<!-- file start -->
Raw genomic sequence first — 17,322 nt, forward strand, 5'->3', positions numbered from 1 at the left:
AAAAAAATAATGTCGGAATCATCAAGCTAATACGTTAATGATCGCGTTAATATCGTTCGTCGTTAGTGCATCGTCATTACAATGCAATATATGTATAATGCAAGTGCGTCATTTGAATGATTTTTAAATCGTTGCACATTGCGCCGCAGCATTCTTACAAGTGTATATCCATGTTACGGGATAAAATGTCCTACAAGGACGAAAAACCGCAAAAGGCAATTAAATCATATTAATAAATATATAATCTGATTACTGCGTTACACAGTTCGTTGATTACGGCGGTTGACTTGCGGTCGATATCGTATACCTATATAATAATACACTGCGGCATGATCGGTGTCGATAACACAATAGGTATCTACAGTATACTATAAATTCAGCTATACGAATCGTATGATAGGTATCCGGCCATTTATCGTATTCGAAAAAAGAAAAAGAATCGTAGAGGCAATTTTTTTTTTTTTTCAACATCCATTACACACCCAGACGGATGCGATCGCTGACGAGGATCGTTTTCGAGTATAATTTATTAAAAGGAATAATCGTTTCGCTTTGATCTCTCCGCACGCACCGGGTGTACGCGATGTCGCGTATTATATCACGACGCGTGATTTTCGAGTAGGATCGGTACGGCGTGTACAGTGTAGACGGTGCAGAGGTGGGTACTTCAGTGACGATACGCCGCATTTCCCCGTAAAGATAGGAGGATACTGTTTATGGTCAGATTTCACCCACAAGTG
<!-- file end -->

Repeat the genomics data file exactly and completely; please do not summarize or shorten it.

Raw genomic sequence first — 17,322 nt, forward strand, 5'->3', positions numbered from 1 at the left:
AAAAAAATAATGTCGGAATCATCAAGCTAATACGTTAATGATCGCGTTAATATCGTTCGTCGTTAGTGCATCGTCATTACAATGCAATATATGTATAATGCAAGTGCGTCATTTGAATGATTTTTAAATCGTTGCACATTGCGCCGCAGCATTCTTACAAGTGTATATCCATGTTACGGGATAAAATGTCCTACAAGGACGAAAAACCGCAAAAGGCAATTAAATCATATTAATAAATATATAATCTGATTACTGCGTTACACAGTTCGTTGATTACGGCGGTTGACTTGCGGTCGATATCGTATACCTATATAATAATACACTGCGGCATGATCGGTGTCGATAACACAATAGGTATCTACAGTATACTATAAATTCAGCTATACGAATCGTATGATAGGTATCCGGCCATTTATCGTATTCGAAAAAAGAAAAAGAATCGTAGAGGCAATTTTTTTTTTTTTTCAACATCCATTACACACCCAGACGGATGCGATCGCTGACGAGGATCGTTTTCGAGTATAATTTATTAAAAGGAATAATCGTTTCGCTTTGATCTCTCCGCACGCACCGGGTGTACGCGATGTCGCGTATTATATCACGACGCGTGATTTTCGAGTAGGATCGGTACGGCGTGTACAGTGTAGACGGTGCAGAGGTGGGTACTTCAGTGACGATACGCCGCATTTCCCCGTAAAGATAGGAGGATACTGTTTATGGTCAGATTTCACCCACAAGTG